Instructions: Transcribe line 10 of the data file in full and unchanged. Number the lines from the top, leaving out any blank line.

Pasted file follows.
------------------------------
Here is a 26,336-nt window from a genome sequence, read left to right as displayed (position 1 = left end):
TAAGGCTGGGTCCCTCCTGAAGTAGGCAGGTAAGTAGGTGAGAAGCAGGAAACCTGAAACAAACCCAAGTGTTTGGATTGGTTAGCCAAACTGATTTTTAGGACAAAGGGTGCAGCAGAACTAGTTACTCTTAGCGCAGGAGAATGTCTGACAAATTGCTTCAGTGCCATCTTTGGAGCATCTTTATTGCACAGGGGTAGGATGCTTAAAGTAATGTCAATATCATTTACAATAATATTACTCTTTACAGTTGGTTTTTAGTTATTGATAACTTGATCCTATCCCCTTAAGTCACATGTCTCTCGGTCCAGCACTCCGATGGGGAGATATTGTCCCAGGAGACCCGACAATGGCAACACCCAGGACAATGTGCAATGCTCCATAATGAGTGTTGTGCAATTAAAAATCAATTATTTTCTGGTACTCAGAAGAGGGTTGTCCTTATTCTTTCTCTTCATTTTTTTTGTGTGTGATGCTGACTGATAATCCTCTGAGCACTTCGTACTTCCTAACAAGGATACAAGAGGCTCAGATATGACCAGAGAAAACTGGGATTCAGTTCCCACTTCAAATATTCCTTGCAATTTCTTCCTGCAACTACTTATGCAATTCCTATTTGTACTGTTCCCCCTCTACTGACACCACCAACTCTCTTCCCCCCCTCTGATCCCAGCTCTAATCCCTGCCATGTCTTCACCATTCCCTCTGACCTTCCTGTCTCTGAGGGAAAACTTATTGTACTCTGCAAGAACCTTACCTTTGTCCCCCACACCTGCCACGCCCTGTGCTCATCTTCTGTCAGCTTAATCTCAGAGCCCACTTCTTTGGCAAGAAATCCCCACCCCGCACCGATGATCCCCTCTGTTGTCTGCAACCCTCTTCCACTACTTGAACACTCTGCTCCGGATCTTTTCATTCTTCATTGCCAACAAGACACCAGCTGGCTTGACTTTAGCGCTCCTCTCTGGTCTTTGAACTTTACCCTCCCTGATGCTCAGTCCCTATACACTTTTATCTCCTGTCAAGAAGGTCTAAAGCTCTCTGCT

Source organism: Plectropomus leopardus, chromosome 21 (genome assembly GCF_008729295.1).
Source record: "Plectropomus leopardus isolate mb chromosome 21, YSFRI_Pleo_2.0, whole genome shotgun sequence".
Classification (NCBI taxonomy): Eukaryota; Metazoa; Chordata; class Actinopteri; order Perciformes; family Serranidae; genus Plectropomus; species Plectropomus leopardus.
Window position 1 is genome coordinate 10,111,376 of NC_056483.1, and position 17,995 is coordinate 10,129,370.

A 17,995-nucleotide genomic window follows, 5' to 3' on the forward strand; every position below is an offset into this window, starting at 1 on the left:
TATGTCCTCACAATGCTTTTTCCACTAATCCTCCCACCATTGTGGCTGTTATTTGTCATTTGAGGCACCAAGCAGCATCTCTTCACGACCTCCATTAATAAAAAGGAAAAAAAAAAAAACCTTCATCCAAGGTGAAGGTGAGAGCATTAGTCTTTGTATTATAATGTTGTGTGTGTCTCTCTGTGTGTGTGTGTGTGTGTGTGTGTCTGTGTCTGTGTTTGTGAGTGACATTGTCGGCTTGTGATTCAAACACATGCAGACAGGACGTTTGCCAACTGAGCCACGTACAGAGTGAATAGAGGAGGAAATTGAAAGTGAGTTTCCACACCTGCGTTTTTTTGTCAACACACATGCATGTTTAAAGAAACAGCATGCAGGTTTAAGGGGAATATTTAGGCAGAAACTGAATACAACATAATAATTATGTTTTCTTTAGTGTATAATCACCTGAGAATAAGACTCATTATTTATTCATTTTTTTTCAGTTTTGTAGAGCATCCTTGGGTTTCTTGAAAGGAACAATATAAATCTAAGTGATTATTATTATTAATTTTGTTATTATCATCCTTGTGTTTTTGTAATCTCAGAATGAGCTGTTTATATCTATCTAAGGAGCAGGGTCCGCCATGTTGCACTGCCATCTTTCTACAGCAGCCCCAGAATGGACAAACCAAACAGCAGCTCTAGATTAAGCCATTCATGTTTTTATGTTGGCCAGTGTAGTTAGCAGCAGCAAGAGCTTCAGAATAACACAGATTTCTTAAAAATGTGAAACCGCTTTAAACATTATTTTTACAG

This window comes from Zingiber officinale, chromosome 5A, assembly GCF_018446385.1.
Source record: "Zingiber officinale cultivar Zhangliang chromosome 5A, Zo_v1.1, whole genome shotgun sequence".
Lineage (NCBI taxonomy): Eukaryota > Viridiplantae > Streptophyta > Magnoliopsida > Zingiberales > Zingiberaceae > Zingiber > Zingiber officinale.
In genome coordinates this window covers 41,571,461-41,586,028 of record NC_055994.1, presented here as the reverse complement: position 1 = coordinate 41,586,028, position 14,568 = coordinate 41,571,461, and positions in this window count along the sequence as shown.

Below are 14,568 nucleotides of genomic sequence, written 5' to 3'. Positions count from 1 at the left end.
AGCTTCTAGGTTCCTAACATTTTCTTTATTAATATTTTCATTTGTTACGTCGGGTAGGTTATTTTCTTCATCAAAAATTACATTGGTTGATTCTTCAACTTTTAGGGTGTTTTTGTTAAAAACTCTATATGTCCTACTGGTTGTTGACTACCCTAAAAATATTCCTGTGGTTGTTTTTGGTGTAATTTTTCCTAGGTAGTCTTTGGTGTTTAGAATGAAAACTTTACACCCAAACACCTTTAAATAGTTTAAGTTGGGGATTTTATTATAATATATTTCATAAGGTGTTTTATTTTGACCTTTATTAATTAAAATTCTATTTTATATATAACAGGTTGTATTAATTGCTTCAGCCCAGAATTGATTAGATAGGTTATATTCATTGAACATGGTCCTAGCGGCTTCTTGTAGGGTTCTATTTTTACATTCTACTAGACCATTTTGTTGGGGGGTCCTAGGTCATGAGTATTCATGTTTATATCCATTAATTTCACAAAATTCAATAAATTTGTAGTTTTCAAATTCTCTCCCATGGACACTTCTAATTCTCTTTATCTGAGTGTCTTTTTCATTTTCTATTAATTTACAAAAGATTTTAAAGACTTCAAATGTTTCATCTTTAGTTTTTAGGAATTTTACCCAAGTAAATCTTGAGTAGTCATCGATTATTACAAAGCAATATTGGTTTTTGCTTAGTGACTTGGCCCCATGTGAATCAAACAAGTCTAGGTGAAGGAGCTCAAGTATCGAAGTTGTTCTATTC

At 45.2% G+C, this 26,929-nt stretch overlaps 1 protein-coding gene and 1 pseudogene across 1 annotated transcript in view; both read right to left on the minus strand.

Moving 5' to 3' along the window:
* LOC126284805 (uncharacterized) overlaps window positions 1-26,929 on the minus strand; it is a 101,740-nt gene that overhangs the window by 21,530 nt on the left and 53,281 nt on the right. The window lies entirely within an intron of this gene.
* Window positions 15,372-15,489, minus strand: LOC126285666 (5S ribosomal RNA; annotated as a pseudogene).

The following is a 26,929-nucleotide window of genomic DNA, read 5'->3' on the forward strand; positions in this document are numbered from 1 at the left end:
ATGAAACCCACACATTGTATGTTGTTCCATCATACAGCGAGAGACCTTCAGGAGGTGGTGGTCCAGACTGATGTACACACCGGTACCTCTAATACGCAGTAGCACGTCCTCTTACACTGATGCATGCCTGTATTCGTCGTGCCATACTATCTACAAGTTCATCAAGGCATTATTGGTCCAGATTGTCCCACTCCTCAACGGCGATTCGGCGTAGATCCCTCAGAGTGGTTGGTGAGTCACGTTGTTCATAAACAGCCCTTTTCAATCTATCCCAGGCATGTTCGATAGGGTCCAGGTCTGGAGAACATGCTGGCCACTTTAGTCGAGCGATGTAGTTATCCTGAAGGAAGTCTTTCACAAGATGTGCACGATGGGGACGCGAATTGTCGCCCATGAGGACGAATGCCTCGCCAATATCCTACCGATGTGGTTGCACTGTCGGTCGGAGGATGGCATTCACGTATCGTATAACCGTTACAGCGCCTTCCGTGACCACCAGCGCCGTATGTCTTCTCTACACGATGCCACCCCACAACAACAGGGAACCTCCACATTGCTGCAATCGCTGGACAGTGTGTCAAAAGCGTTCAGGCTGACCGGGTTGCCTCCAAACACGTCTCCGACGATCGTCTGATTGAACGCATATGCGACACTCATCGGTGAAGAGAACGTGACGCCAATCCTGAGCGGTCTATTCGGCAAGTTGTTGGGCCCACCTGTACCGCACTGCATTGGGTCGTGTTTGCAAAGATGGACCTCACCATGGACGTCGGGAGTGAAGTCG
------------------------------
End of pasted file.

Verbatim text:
Source record: "Zingiber officinale cultivar Zhangliang chromosome 5A, Zo_v1.1, whole genome shotgun sequence".